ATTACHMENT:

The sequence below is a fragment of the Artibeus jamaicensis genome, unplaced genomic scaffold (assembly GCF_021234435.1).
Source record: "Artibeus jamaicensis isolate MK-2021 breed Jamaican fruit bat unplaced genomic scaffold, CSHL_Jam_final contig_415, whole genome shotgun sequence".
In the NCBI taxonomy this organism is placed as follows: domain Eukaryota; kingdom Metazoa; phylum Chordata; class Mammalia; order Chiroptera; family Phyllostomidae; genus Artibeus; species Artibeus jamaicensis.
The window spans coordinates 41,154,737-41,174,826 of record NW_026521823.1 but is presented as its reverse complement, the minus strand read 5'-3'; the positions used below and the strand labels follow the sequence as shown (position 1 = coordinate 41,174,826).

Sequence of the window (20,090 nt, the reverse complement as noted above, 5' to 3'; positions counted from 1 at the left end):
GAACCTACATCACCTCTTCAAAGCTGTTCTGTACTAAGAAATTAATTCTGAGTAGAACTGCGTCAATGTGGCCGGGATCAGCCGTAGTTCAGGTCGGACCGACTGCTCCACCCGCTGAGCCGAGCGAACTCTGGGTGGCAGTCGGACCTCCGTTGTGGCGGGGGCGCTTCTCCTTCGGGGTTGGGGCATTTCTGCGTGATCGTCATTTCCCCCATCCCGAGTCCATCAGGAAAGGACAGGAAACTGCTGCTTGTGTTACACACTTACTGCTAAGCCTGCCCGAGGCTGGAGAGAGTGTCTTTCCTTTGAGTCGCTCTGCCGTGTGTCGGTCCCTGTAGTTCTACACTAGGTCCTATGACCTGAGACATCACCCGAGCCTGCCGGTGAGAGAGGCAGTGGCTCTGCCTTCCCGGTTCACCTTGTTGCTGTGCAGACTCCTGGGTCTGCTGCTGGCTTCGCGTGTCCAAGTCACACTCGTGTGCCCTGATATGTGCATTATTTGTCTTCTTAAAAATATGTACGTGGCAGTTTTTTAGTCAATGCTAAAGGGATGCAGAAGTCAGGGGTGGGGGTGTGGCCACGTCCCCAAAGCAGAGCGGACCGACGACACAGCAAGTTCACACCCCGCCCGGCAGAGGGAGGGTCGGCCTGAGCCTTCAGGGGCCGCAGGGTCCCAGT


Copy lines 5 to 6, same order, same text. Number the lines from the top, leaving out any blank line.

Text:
Sequence of the window (20,090 nt, the reverse complement as noted above, 5' to 3'; positions counted from 1 at the left end):
GAACCTACATCACCTCTTCAAAGCTGTTCTGTACTAAGAAATTAATTCTGAGTAGAACTGCGTCAATGTGGCCGGGATCAGCCGTAGTTCAGGTCGGACCGACTGCTCCACCCGCTGAGCCGAGCGAACTCTGGGTGGCAGTCGGACCTCCGTTGTGGCGGGGGCGCTTCTCCTTCGGGGTTGGGGCATTTCTGCGTGATCGTCATTTCCCCCATCCCGAGTCCATCAGGAAAGGACAGGAAACTGCTGCTTGTGTTACACACTTACTGCTAAGCCTGCCCGAGGCTGGAGAGAGTGTCTTTCCTTTGAGTCGCTCTGCCGTGTGTCGGTCCCTGTAGTTCTACACTAGGTCCTATGACCTGAGACATCACCCGAGCCTGCCGGTGAGAGAGGCAGTGGCTCTGCCTTCCCGGTTCACCTTGTTGCTGTGCAGACTCCTGGGTCTGCTGCTGGCTTCGCGTGTCCAAGTCACACTCGTGTGCCCTGATATGTGCATTATTTGTCTTCTTAAAAATATGTACGTGGCAGTTTTTTAGTCAATGCTAAAGGGATGCAGAAGTCAGGGGTGGGGGTGTGGCCACGTCCCCAAAGCAGAGCGGACCGACGACACAGCAAGTTCACACCCCGCCCGGCAGAGGGAGGGTCGGCCTGAGCCTTCAGGGGCCGCAGGGTCCCAGT